The film was completed five years later in 1978 by Enter the Dragon director Robert Crouse using body doubles, cardboard cut-outs (no, really) and stock footage from Bruce's past films. Whereas the original storyline was about a martial arts champion who has to battle three top-notch pugilistic opponents stationed in a 5-level pagoda, the new plot in the final film delves into the life of a martial arts movie star who fakes his own death in order to take down an international crime syndicate.

Bar the three fight sequences which were directed by Lee himself before his demise, the badly edited and hastily pieced together film is now mainly remembered for the infamous scene in which Bruce's character (played by a lookalike) pretends to be dead after being shot by an assassin on a film set. The scene prior to that even shows a props master instructing the actors (for the movie within a movie) on how to use prop guns with the following line:

"Gentlemen, these are blanks. Only aim upward. There's a wad of paper that comes out that can injure someone."

Fifteen years later, Bruce's son Brandon would die in a North Carolina hospital after being shot in the stomach by a 44-caliber prop gun that was supposedly filled with blanks during his character's murder/death scene in The Crow. Needless to say, this spooky coincidence rekindled the stories of a "Bruce Lee curse."

A Bruce Lee Biopic In 1993 Reveals Bruce And Brandon Were Long 'Haunted' By A Demon

Jason Scott Lee as Bruce Lee fighting the demon in 'Dragon: The Bruce Lee Story' [Credit: Universal Pictures]

In 1993, there was a biopic, Dragon: The Bruce Lee Story, which detailed the life of the martial arts legend and featured a remarkable portrayal of Bruce by Jungle Book star Jason Scott Lee (no relation). The film was approved by the (then) surviving Lee family members — Linda Lee Cadwell, son Brandon and daughter Shannon. In fact, Brandon was offered the chance to play the role of his father in the movie but he declined, opting to star in The Crow instead.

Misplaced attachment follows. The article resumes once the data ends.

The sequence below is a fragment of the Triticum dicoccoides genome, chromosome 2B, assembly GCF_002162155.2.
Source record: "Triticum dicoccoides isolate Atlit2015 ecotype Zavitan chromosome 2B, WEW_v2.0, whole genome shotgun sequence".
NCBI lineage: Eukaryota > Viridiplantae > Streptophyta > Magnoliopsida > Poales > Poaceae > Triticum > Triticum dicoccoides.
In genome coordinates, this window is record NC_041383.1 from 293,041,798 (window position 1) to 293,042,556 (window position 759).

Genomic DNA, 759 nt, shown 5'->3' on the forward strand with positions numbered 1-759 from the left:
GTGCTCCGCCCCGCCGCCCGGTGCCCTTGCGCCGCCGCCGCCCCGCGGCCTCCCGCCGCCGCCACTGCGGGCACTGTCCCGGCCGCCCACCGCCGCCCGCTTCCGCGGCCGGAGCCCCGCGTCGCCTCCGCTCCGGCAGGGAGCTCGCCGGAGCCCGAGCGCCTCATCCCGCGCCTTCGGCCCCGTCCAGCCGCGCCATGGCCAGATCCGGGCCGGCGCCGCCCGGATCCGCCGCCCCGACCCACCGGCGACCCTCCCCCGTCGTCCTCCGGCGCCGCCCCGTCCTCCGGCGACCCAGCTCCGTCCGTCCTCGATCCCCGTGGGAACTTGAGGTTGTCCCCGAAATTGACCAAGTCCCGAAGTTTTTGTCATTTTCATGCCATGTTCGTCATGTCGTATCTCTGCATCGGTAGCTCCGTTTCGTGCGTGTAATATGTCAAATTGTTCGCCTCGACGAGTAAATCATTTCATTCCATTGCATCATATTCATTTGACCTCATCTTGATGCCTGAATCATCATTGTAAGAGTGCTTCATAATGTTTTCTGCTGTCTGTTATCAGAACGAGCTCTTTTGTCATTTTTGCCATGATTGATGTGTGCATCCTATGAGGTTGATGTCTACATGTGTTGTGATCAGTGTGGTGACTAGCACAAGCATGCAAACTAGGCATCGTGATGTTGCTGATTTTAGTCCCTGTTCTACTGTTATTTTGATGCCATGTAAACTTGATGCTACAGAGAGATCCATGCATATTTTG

In a particularly eerie dream sequence, Bruce is seen battling a samurai-like demon which has been haunting him since childhood. After showing Bruce what his tombstone would look like, the demon suddenly stopped fighting with the martial artist and make a beeline towards a terrified, pre-teen Brandon instead.

Brandon Bruce Lee died in March 1993, two months before Dragon was released. The film is dedicated to his memory.

'Curse Of The Dragon' Or Not, The Legend Of Bruce And Brandon Lee Lives On

Based on these mind-boggling coincidences, it's hard to fault fans who believed that Bruce Lee was cursed. Many people who didn't believe in a curse were certainly more open minded toward the idea after 1993.

In a 2012 Discovery Channel documentary entitled I Am Bruce Lee — and many interviews prior to that — Linda Lee Cadwell and Shannon Lee have come out time and time again to brush away conspiracy theories and notions that there is a Lee family curse (which only affects the men).

Whether fact or fiction, the reality is that the film world is much poorer with the loss of the charismatic father-and-son action movie stars who were taken away from us way too soon. Thankfully, the legacy of Bruce Lee and Brandon Lee lives on through their films, few as they may be. Meanwhile, fans and martial arts enthusiasts worldwide continue to pay their respects to father and son at their joint grave site at Capitol Hill's Lake View Cemetery in the Lee hometown of Seattle.

Watch the video below for one of Bruce Lee's most memorable on-screen fight sequences from 1972's Fist of Fury, that best showcase his Jeet Kune Do moves and his trademark nunchaku:

Read also:

* 4 Movies that Cement Bruce Lee’s Status as a Martial Arts Icon

* 5 Must-See Michelle Yeoh Movies Besides 'Crazy Rich Asians'

* 7 Reasons Why Chinese Animation Film ‘Ne Zha’ Deserves Its Phenomenal $700M-Plus Success


About the Creator

Marguerita Tan

A freelance writer who loves God, movies, music and TV; esp Star Wars, Animation/Anime, GOT, The Wheel of Time, and anything that's entertaining! X/Threads/ISG: @marfield49